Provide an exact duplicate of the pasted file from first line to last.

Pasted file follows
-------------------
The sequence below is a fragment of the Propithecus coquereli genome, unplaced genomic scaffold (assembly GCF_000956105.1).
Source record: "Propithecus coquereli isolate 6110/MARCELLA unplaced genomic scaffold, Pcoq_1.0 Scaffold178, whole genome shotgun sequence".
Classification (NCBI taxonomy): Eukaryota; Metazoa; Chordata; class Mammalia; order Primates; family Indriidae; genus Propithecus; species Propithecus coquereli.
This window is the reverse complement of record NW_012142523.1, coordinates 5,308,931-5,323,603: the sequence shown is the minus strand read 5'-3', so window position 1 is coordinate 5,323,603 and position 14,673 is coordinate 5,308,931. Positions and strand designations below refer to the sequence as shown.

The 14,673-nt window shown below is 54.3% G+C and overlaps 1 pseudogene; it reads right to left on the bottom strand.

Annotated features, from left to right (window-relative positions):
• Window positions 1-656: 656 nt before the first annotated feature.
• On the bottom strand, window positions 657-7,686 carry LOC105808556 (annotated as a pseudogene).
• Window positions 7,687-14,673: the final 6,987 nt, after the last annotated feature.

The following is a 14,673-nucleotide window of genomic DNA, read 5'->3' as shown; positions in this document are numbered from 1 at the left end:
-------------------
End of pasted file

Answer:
The sequence below is a fragment of the Propithecus coquereli genome, unplaced genomic scaffold (assembly GCF_000956105.1).
Source record: "Propithecus coquereli isolate 6110/MARCELLA unplaced genomic scaffold, Pcoq_1.0 Scaffold178, whole genome shotgun sequence".
Classification (NCBI taxonomy): Eukaryota; Metazoa; Chordata; class Mammalia; order Primates; family Indriidae; genus Propithecus; species Propithecus coquereli.
This window is the reverse complement of record NW_012142523.1, coordinates 5,308,931-5,323,603: the sequence shown is the minus strand read 5'-3', so window position 1 is coordinate 5,323,603 and position 14,673 is coordinate 5,308,931. Positions and strand designations below refer to the sequence as shown.

The 14,673-nt window shown below is 54.3% G+C and overlaps 1 pseudogene; it reads right to left on the bottom strand.

Annotated features, from left to right (window-relative positions):
• Window positions 1-656: 656 nt before the first annotated feature.
• On the bottom strand, window positions 657-7,686 carry LOC105808556 (annotated as a pseudogene).
• Window positions 7,687-14,673: the final 6,987 nt, after the last annotated feature.

The following is a 14,673-nucleotide window of genomic DNA, read 5'->3' as shown; positions in this document are numbered from 1 at the left end: